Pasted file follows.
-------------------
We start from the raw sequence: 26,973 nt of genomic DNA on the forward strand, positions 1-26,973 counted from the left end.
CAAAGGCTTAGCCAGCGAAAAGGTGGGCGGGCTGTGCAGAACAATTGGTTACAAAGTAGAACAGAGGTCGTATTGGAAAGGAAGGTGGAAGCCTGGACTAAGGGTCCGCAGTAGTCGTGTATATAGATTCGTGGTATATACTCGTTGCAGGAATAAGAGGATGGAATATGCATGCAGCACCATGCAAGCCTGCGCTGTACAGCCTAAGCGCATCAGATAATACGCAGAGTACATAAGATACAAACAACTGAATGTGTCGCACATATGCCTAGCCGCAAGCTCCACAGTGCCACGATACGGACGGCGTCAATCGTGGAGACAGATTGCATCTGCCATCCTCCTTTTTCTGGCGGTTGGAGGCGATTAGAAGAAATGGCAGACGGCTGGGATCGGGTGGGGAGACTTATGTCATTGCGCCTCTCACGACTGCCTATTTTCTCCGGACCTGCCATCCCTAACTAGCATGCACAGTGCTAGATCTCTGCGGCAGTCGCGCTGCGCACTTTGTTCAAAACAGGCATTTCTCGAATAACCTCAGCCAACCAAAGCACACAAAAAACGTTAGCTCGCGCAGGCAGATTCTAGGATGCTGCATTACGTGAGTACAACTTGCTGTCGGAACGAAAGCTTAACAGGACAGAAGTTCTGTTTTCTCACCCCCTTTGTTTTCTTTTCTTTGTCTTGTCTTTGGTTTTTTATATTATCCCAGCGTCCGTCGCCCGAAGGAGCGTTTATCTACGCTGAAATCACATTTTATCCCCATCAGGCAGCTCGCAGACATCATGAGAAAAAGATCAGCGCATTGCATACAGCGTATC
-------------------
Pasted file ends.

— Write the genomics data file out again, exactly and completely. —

We start from the raw sequence: 26,973 nt of genomic DNA on the forward strand, positions 1-26,973 counted from the left end.
CAAAGGCTTAGCCAGCGAAAAGGTGGGCGGGCTGTGCAGAACAATTGGTTACAAAGTAGAACAGAGGTCGTATTGGAAAGGAAGGTGGAAGCCTGGACTAAGGGTCCGCAGTAGTCGTGTATATAGATTCGTGGTATATACTCGTTGCAGGAATAAGAGGATGGAATATGCATGCAGCACCATGCAAGCCTGCGCTGTACAGCCTAAGCGCATCAGATAATACGCAGAGTACATAAGATACAAACAACTGAATGTGTCGCACATATGCCTAGCCGCAAGCTCCACAGTGCCACGATACGGACGGCGTCAATCGTGGAGACAGATTGCATCTGCCATCCTCCTTTTTCTGGCGGTTGGAGGCGATTAGAAGAAATGGCAGACGGCTGGGATCGGGTGGGGAGACTTATGTCATTGCGCCTCTCACGACTGCCTATTTTCTCCGGACCTGCCATCCCTAACTAGCATGCACAGTGCTAGATCTCTGCGGCAGTCGCGCTGCGCACTTTGTTCAAAACAGGCATTTCTCGAATAACCTCAGCCAACCAAAGCACACAAAAAACGTTAGCTCGCGCAGGCAGATTCTAGGATGCTGCATTACGTGAGTACAACTTGCTGTCGGAACGAAAGCTTAACAGGACAGAAGTTCTGTTTTCTCACCCCCTTTGTTTTCTTTTCTTTGTCTTGTCTTTGGTTTTTTATATTATCCCAGCGTCCGTCGCCCGAAGGAGCGTTTATCTACGCTGAAATCACATTTTATCCCCATCAGGCAGCTCGCAGACATCATGAGAAAAAGATCAGCGCATTGCATACAGCGTATC